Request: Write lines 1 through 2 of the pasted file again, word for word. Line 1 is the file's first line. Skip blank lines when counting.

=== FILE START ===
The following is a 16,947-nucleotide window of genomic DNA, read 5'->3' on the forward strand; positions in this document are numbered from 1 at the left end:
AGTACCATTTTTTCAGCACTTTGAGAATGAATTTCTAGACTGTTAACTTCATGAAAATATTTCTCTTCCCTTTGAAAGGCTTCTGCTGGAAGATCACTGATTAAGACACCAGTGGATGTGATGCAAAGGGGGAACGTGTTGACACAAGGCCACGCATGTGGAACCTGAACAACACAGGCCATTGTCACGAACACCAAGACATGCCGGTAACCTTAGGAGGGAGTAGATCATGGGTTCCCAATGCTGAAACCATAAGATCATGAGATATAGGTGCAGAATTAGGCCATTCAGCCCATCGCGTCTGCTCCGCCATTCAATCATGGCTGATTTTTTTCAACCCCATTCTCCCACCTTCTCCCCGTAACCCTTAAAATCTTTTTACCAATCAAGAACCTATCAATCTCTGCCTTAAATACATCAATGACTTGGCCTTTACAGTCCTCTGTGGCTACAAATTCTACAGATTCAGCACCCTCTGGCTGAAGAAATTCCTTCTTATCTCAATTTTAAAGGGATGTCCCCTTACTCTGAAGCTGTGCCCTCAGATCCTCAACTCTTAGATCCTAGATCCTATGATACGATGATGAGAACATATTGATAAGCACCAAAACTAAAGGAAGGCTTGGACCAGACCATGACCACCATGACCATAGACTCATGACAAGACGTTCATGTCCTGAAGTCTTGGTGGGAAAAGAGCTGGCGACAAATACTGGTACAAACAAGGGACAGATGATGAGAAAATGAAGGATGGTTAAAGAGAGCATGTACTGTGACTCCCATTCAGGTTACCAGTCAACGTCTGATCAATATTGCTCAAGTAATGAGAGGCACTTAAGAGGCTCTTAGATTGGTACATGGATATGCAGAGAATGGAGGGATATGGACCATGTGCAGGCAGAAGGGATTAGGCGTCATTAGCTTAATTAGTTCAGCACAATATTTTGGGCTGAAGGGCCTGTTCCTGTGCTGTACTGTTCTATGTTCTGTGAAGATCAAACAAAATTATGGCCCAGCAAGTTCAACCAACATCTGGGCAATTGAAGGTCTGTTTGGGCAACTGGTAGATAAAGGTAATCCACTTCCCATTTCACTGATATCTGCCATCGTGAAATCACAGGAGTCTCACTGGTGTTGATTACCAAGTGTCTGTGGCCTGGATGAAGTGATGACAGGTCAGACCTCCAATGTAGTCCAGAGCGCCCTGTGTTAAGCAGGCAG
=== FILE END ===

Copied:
The following is a 16,947-nucleotide window of genomic DNA, read 5'->3' on the forward strand; positions in this document are numbered from 1 at the left end:
AGTACCATTTTTTCAGCACTTTGAGAATGAATTTCTAGACTGTTAACTTCATGAAAATATTTCTCTTCCCTTTGAAAGGCTTCTGCTGGAAGATCACTGATTAAGACACCAGTGGATGTGATGCAAAGGGGGAACGTGTTGACACAAGGCCACGCATGTGGAACCTGAACAACACAGGCCATTGTCACGAACACCAAGACATGCCGGTAACCTTAGGAGGGAGTAGATCATGGGTTCCCAATGCTGAAACCATAAGATCATGAGATATAGGTGCAGAATTAGGCCATTCAGCCCATCGCGTCTGCTCCGCCATTCAATCATGGCTGATTTTTTTCAACCCCATTCTCCCACCTTCTCCCCGTAACCCTTAAAATCTTTTTACCAATCAAGAACCTATCAATCTCTGCCTTAAATACATCAATGACTTGGCCTTTACAGTCCTCTGTGGCTACAAATTCTACAGATTCAGCACCCTCTGGCTGAAGAAATTCCTTCTTATCTCAATTTTAAAGGGATGTCCCCTTACTCTGAAGCTGTGCCCTCAGATCCTCAACTCTTAGATCCTAGATCCTATGATACGATGATGAGAACATATTGATAAGCACCAAAACTAAAGGAAGGCTTGGACCAGACCATGACCACCATGACCATAGACTCATGACAAGACGTTCATGTCCTGAAGTCTTGGTGGGAAAAGAGCTGGCGACAAATACTGGTACAAACAAGGGACAGATGATGAGAAAATGAAGGATGGTTAAAGAGAGCATGTACTGTGACTCCCATTCAGGTTACCAGTCAACGTCTGATCAATATTGCTCAAGTAATGAGAGGCACTTAAGAGGCTCTTAGATTGGTACATGGATATGCAGAGAATGGAGGGATATGGACCATGTGCAGGCAGAAGGGATTAGGCGTCATTAGCTTAATTAGTTCAGCACAATATTTTGGGCTGAAGGGCCTGTTCCTGTGCTGTACTGTTCTATGTTCTGTGAAGATCAAACAAAATTATGGCCCAGCAAGTTCAACCAACATCTGGGCAATTGAAGGTCTGTTTGGGCAACTGGTAGATAAAGGTAATCCACTTCCCATTTCACTGATATCTGCCATCGTGAAATCACAGGAGTCTCACTGGTGTTGATTACCAAGTGTCTGTGGCCTGGATGAAGTGATGACAGGTCAGACCTCCAATGTAGTCCAGAGCGCCCTGTGTTAAGCAGGCAG